“But there’s the other part of America too. There’s North Dakota, which changed its voter identification law after the razor-thin election of Sen. Heidi Heitkamp in 2012 to make it harder for Native American voters living on reservations and lacking a residential street address to be able to vote. There’s Georgia, where Secretary of State (and current gubernatorial candidate) Brian Kemp has been holding for administrative review up to 53,000 voter registration cards for failing to have an exact match (like a missing hyphen) between the official record of a person’s name and the name appearing on the registration card. And there’s Dodge City, Kansas, a Latino-majority city with only a single polling place for 27,000 people—a polling place that was recently moved out of town and a mile from public transportation for the 2018 midterm elections.”
Once again the media has lost track of its obligation to clarify the true stakes of the election for consumers, in favor of ephemeral propaganda dictated by liars. https://t.co/2Jwzr3AzQl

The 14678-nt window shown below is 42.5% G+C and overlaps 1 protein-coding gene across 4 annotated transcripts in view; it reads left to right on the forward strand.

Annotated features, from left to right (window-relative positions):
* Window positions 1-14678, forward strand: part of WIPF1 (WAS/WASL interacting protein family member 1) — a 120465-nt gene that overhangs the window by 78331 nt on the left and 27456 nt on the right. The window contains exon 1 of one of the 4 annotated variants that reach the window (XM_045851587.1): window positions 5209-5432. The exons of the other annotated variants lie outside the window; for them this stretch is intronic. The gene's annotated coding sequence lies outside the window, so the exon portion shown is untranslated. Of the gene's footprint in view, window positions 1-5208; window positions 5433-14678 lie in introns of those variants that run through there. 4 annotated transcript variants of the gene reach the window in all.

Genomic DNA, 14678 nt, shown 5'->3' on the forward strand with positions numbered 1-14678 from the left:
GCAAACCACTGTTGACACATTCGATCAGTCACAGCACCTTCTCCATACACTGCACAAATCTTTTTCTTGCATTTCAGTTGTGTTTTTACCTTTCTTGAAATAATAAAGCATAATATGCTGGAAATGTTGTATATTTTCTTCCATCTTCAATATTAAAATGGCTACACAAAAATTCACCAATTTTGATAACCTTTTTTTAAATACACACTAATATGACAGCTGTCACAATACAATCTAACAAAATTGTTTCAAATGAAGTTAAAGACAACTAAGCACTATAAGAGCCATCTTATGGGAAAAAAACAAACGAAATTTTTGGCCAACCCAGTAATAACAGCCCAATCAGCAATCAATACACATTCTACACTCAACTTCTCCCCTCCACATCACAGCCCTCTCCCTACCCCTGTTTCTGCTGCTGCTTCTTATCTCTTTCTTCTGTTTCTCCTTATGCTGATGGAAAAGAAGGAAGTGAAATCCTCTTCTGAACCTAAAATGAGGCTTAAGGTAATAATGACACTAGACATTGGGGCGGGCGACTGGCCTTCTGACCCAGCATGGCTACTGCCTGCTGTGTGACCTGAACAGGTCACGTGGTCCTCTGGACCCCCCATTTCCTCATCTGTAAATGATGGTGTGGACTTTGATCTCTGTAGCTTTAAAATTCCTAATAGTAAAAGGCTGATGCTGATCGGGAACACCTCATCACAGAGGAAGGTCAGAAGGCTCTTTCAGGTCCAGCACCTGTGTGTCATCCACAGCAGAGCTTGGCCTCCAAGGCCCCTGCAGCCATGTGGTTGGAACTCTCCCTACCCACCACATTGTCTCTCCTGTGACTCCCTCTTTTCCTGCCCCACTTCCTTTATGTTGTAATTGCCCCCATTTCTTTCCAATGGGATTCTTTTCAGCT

— Brian Beutler (@brianbeutler) October 23, 2018
President Trump “will hold at least another 10 rallies before the midterm elections and his campaign will spend $6 million more on advertising, in a widening effort to defend Republican majorities in Congress,” USA Today reports.
“By the time voters head to the polls in two weeks, Trump will have spoken at more than 30 rallies in the final five weeks of the campaign, putting him on the midterm trail more than his recent predecessors.”
With two weeks to go, the GOP is wading down into the sewer: https://t.co/TI3qX0lQK7